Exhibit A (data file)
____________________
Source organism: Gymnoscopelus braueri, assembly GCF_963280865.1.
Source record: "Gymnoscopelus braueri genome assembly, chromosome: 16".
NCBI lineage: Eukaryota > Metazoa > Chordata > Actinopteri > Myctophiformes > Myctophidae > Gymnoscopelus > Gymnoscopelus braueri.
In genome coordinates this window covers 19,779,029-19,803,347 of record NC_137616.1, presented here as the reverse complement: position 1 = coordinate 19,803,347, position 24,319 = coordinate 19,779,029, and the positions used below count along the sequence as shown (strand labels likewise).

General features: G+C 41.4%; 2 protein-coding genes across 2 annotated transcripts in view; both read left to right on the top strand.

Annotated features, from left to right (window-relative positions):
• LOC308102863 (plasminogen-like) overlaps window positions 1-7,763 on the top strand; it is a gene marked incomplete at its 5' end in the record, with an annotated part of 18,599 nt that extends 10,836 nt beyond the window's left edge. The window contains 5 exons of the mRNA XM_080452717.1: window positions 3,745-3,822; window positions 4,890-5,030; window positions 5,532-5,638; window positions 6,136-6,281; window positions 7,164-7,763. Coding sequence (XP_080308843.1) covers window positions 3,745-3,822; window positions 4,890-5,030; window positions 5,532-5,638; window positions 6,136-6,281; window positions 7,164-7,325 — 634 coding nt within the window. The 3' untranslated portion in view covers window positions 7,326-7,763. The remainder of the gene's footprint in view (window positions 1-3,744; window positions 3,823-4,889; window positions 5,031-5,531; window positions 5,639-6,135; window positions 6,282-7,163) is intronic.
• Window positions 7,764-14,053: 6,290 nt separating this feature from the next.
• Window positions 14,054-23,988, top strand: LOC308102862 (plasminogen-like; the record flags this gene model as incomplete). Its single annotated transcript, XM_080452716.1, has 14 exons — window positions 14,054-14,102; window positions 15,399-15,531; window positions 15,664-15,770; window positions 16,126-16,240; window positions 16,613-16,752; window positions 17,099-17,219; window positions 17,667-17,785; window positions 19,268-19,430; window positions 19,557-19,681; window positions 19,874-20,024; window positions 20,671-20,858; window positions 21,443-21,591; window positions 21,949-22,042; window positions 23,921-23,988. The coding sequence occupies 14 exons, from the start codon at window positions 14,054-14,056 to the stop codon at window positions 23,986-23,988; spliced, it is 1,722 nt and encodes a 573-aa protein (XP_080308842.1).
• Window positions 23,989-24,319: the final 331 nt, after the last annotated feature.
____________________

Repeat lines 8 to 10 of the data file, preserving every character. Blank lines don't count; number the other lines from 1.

• Window positions 7,764-14,053: 6,290 nt separating this feature from the next.
• Window positions 14,054-23,988, top strand: LOC308102862 (plasminogen-like; the record flags this gene model as incomplete). Its single annotated transcript, XM_080452716.1, has 14 exons — window positions 14,054-14,102; window positions 15,399-15,531; window positions 15,664-15,770; window positions 16,126-16,240; window positions 16,613-16,752; window positions 17,099-17,219; window positions 17,667-17,785; window positions 19,268-19,430; window positions 19,557-19,681; window positions 19,874-20,024; window positions 20,671-20,858; window positions 21,443-21,591; window positions 21,949-22,042; window positions 23,921-23,988. The coding sequence occupies 14 exons, from the start codon at window positions 14,054-14,056 to the stop codon at window positions 23,986-23,988; spliced, it is 1,722 nt and encodes a 573-aa protein (XP_080308842.1).
• Window positions 23,989-24,319: the final 331 nt, after the last annotated feature.